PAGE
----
Depression levels are at an all-time high. Among people aged 15 to 45, depressive disorders are the leading cause of disability worldwide. In 2020, depression will for the first time be the top cause of disability in the US.
Not until relatively recently has serious, systematic clinical attention been paid to the role of diet in mental health in terms of prevention, causation, and treatment. Now, there is such recognition of the importance of diet for mental health that a new field of medicine has arisen: nutritional psychiatry.
An overview of this emerging field, published in November 2019 by the European College of Neuropsychopharmacology, noted: “While the determining factors of mental health are complex, increasing evidence indicates a strong association between a poor diet and the exacerbation of mood disorders, including anxiety and depression, as well as other neuropsychiatric conditions.”1
While neuropsychiatric conditions are multifaceted, and factors such as genes and early life trauma are not readily altered or offset, diet is something we can address — with, as it turns out, often very significant results.
We’re still learning about the many ways that nutrition has an impact on mental well-being, but substantial research in nutritional psychiatry strongly suggests that the microbiome–gut–brain axis is extremely relevant for an individual’s brain development, emotions, and behavior. The authors of a 2015 review titled “The Gut Microbiome and Psychiatry” concluded: “The recognition that the gut microbiota interacts bidirectionally with other environmental risk factors, such as diet and stress, suggests promise in the development of interventions targeting the gut microbiota for the prevention and treatment of common mental health disorders.”2
What are some of the ways a healthy microbiome and good nutrition may affect mental well-being? Combating free radicals, lowering oxidative stress, reducing inflammation, bolstering the immune system, and boosting serotonin levels are a few, and all of these can be heavily influenced by what we put in our mouths.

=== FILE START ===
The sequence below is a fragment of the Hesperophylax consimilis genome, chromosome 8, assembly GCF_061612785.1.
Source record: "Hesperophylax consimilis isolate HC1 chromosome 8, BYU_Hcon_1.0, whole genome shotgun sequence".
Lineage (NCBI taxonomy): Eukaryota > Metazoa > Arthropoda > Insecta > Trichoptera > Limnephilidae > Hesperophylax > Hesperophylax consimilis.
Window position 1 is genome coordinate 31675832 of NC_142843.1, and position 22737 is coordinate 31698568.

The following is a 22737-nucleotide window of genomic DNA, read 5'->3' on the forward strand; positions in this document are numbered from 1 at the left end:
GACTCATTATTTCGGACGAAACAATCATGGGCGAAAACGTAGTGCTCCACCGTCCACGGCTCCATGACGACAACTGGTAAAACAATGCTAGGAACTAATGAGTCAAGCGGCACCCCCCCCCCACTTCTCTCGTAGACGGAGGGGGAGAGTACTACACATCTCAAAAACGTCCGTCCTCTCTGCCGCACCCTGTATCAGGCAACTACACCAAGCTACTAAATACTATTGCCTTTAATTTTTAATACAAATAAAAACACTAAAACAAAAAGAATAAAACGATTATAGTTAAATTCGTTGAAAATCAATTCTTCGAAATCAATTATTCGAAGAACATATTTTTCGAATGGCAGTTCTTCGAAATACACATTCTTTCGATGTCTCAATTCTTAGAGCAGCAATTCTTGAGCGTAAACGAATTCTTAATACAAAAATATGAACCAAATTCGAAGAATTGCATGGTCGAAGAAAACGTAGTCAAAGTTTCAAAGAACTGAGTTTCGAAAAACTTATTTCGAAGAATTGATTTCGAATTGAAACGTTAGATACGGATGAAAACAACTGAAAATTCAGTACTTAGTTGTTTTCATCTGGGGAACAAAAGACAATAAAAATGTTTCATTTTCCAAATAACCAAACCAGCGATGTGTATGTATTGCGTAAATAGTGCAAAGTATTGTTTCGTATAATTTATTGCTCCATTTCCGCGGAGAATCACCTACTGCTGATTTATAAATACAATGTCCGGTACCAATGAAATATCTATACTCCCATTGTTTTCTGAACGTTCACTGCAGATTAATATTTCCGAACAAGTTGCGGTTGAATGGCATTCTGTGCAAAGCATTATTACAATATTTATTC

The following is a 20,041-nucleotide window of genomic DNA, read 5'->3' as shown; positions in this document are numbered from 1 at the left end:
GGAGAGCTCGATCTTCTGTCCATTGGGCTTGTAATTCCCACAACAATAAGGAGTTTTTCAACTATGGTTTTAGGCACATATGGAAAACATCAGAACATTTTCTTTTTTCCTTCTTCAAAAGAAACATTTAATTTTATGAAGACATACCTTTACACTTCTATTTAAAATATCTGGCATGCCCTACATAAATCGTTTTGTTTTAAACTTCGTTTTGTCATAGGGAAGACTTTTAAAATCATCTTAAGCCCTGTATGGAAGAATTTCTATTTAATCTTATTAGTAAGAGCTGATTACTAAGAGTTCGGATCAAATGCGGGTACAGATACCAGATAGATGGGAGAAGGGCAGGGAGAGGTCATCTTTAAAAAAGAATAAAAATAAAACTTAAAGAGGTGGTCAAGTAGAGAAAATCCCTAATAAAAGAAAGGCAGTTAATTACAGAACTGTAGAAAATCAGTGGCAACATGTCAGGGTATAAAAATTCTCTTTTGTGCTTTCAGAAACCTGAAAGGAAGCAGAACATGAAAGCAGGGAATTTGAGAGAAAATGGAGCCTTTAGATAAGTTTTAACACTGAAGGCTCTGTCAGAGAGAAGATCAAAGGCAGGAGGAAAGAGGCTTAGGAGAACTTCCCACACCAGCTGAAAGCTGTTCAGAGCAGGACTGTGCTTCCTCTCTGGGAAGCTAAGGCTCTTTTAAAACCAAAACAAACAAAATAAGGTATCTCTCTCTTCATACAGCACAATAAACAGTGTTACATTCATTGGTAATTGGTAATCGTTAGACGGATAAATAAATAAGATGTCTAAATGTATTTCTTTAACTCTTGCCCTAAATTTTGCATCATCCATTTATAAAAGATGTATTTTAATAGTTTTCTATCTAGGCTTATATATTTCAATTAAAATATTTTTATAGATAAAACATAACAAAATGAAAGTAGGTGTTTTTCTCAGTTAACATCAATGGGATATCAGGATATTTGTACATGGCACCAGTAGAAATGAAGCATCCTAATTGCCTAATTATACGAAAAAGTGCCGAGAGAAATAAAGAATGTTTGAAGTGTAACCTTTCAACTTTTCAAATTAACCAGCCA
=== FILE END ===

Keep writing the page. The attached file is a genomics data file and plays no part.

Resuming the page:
Inflammation is the immune system’s normal response to tissue injury of any kind, including trauma, heat, toxins, and infectious agents. Currently, some research on depression is looking at its association with inflammation in the brain, and how the immune system may play a role in the development of stress and depressive symptoms.
Cytokines have drawn interest as indicators of high inflammation levels. Consistently, researchers are finding that people who experience major depressive disorders have high cytokine levels in their blood.
How do bacteria fit in here? We now know that the billions of “good” bacteria in the gut’s microbiota limit inflammation, as well as protecting the intestinal lining in its vital role as a barrier against toxins, and activating neural paths that allow direct communication between brain and gut. Researchers are also finding evidence that these bacteria’s effects extend beyond the gut, reducing inflammation levels elsewhere in the body.
It’s widely understood that neurotransmitters play a major role in our mood. The best known of these, serotonin, assists with regulating mood, sleep, and appetite and reducing pain. Remarkably, 95% of a person’s serotonin is produced in their GI tract, which contains approximately a hundred million neurons. It’s now known that serotonin production is highly affected by gut bacteria, as is the functioning of these intestinal neurons.
It makes sense that our gut health has a tremendous effect on what gets transmitted to our brains, influencing our emotions and mental well-being. Given all this, how can we reassess our diets to give ourselves a better chance of preventing or combating depression?
Several systematic reviews and meta-analyses of the research point to a number of promising approaches. A 2013 article in the American Journal of Clinical Nutrition reported that diets high in fruit, vegetables, whole grains, and fish may lower an adult’s risk of depression.3 Another meta-analysis published that same year found that following the “Mediterranean diet” — rich in plant foods and lean meat such as wild salmon — might reduce the risk of depression by 30%.4 A 2017 meta-analysis of 21 studies from 10 countries concluded: “A dietary pattern characterized by a high intake of fruit, vegetables, gluten free whole grains, fish, olive oil, low-fat dairy and antioxidants and low intakes of animal foods was apparently associated with a decreased risk of depression. A dietary pattern characterized by a high consumption of red and/or processed meat, refined grains, sweets, high-fat dairy products, butter, potatoes and high-fat gravy, and low intakes of fruits and vegetables is associated with an increased risk of depression.”5